A tremendously great puzzle game with some questionable side content.
Catherine Full Body is a enhanced version of 2011’s Catherine, a social interaction and puzzler with elements of the horrific. It’s unique enough to have instantly captured my interest back in the day and still stands up now in 2019.
Developed by Atlus, you play as Vincent, a 30 year old IT professional who has been dating his girlfriend Katherine for many years. Katherine’s pressuring Vincent to propose, and he’s handling it like many would – by trying to run away from the issue. Along with his three best friends, Vincent is pretty much a nightly drinker. After his buds leave one night, Vincent hooks up with a young blonde named Catherine – with a ‘C, not a ‘K’ – and the story really begins. Full Body also adds another woman into the mix: Rin (Qatherine technically, in a ridiculously long stretch) who Atlus felt the needed to describe as an “innocent” girl.
Anyways, Vincent’s been unfaithful and that means — like the multitude of other men who’ve cheated on their partners — that he’s cursed. Each cursed man goes to sleep and finds himself in a nightmare in which he sees his fellow cheaters as sheep; they, in turn, see Vincent as a sheep as well, which is why he’s got horns in the nightmare world. The sheep are forced to climb towers of blocks in order to survive – the blocks crash to the ground, one level at a time. If you climb to the summit of the block tower, you survive and get to continue climbing the next night; if you fail, you fall to your death, in the dream and in real life.
The puzzle levels of Catherine were insanely hard in the original Japanese release, leading to the creation of an Easy mode for us in the West. This time around, puzzles can be skipped entirely (or simulated) through a feature called Safety Mode. While its puzzles are great, Safety Mode is a godsend as I very much enjoy sequences that take place in the evening, controlling a fully-awake Vincent at the Stray Sheep, his favourite late-night hangout.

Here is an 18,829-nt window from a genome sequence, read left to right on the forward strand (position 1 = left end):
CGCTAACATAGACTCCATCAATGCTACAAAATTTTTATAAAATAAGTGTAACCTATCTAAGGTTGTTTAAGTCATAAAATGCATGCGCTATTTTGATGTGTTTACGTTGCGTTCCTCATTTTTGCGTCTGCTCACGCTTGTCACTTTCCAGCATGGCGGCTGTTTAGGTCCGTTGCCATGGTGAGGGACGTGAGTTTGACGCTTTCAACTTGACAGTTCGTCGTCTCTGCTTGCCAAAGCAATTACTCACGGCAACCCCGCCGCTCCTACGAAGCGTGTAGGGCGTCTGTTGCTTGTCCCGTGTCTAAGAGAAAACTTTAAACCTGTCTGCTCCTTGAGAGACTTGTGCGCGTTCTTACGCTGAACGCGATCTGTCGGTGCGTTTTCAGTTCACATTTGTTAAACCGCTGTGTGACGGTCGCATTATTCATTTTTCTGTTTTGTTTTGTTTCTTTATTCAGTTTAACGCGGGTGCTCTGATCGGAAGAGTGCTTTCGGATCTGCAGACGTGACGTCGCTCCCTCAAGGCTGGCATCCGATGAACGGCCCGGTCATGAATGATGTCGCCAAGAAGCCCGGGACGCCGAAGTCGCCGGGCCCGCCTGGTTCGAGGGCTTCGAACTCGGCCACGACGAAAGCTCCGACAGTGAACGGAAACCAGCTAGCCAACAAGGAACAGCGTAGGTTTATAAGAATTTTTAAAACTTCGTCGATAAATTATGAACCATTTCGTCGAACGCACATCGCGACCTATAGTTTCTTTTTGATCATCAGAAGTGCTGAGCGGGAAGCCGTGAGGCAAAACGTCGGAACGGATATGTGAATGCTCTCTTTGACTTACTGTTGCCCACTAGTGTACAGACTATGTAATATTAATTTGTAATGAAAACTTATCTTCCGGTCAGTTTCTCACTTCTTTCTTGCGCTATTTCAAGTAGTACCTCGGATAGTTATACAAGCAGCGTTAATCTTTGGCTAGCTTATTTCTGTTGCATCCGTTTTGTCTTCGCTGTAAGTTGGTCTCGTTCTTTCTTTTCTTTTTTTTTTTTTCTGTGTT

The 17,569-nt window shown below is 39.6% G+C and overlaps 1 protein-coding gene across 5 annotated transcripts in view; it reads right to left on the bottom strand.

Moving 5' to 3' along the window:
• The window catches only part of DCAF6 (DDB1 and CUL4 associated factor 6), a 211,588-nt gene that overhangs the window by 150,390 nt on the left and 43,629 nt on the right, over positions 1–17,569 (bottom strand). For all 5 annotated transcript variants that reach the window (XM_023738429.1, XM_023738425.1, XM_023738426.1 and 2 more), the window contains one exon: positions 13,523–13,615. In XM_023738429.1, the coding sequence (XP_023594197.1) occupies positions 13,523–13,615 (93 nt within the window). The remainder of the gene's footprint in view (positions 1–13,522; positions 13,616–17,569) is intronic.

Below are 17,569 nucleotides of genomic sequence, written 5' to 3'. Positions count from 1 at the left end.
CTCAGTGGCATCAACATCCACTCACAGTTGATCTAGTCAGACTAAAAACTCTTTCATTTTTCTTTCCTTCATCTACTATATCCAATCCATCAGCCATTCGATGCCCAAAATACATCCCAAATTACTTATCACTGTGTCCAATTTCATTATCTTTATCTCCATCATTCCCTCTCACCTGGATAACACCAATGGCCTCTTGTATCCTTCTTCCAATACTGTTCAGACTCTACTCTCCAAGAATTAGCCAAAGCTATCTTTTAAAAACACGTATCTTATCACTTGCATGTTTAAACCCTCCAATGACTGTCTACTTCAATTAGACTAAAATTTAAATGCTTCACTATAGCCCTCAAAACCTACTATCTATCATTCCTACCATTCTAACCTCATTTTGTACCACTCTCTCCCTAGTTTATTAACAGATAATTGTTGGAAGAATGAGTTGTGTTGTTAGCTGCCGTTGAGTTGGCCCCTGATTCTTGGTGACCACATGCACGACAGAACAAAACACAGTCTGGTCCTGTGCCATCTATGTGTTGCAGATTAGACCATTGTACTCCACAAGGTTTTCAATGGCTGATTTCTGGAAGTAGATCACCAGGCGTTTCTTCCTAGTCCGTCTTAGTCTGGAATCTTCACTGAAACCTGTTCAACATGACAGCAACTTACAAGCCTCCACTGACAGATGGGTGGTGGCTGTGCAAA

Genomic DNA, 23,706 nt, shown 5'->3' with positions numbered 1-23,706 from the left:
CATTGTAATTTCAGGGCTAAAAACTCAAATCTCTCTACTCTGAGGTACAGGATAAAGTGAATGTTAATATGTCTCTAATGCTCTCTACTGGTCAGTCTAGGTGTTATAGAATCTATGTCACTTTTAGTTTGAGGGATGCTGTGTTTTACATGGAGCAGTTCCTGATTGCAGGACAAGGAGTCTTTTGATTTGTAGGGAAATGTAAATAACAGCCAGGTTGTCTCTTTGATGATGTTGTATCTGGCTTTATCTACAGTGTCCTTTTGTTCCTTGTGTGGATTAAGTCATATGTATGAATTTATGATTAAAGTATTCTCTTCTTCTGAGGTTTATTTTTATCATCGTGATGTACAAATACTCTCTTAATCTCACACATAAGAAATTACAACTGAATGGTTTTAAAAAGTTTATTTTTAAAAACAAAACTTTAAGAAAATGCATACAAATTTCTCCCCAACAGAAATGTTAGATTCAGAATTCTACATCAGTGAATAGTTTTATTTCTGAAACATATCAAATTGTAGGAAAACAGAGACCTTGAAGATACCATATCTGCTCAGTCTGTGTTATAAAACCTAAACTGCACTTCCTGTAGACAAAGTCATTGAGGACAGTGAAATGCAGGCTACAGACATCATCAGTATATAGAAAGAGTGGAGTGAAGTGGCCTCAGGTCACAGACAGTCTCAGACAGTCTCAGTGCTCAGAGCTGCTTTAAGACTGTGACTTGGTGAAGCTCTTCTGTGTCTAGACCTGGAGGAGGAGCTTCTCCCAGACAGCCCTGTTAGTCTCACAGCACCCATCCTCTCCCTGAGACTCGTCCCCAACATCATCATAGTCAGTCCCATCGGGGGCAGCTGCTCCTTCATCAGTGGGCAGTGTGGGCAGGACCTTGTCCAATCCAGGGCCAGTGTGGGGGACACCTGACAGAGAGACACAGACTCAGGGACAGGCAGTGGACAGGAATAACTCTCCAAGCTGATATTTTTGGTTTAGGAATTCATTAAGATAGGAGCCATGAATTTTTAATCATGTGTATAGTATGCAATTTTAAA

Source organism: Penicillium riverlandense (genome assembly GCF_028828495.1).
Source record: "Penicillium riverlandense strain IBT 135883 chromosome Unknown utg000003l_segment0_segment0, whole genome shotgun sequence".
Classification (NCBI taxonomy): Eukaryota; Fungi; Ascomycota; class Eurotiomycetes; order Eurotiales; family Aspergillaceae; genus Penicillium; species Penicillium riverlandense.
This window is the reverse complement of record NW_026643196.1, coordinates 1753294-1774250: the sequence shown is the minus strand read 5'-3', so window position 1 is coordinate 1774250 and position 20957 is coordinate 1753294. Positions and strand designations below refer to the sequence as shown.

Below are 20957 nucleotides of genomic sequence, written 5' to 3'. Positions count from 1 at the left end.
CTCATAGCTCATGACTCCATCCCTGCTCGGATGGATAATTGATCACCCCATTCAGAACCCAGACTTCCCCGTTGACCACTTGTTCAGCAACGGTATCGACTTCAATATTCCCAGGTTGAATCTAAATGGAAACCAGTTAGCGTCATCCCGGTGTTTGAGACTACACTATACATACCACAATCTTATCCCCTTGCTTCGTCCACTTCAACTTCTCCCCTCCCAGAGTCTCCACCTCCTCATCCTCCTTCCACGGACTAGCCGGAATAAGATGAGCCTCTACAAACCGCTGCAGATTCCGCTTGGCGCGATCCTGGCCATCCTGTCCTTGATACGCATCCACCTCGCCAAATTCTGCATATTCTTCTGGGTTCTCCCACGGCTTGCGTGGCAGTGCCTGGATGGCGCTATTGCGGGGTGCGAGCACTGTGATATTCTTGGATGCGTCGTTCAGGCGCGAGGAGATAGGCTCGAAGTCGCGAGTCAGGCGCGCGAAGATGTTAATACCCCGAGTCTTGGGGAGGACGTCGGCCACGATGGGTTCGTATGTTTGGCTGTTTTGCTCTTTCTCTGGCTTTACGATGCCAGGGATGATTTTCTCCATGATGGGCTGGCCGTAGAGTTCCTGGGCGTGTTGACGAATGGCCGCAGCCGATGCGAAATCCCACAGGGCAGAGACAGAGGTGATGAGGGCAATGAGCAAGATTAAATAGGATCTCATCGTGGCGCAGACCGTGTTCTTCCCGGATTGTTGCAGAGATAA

There, you engage in discussions with not only your close friends but random customers as well. You can choose to talk with everyone, or no one. Whilst chatting, you can drink a beer, sake, a cocktail, or whisky – and each time you finish a glass, you get some trivia about the beverage itself. Drinking a ton speeds you up in the puzzle sections of the game (good), but also limits your time doing other activities in The Stray Sheep (bad). There are a lot of extra layers to the game that you can engage in if you so choose…and if not, the game’s cool with that too.
Day sequences are less fun, with cutscenes that generally run too long and feel a little off. A questionable transgender storyline largely remains intact, with two new cutscenes that both help and hinder the situation at the same time. Thankfully, another storyline with Rin serves as a decent attempt by Atlus to course correct on some fairly homophobic and transphobic content, though I’m left to wonder how many people will access that specific story stream.
Rin’s an interesting character, someone without a known past and who also serves to help Vincent out during his puzzle time. While I initially I found myself questioning why the character was included in the first place, I ended up supporting the move. Disregarding the (spoileriffic) storyline I’ve already referred to, Rin’s her inclusion helps to add to the amount of puzzles in the game if nothing else. For those digging that side of things, robust co-op offerings only sweeten the pot.
Like inclusion of Rin, Catherine itself is a tricky one; you’ll love it and hate it almost in the same thought. That’s not necessarily a terrible thing though — it’s an extremely unique experience that you owe it to yourself to at least try if you haven’t already. That said, consider that you can get the initial experience on a multitude of platforms for a fraction of the price.
Catherine: Full Body was reviewed using a promotional code on PS4, as provided by the publisher. Click here to learn more about Stevivor’s scoring scale. Our original Catherine review was also used for the purposes of this re-release.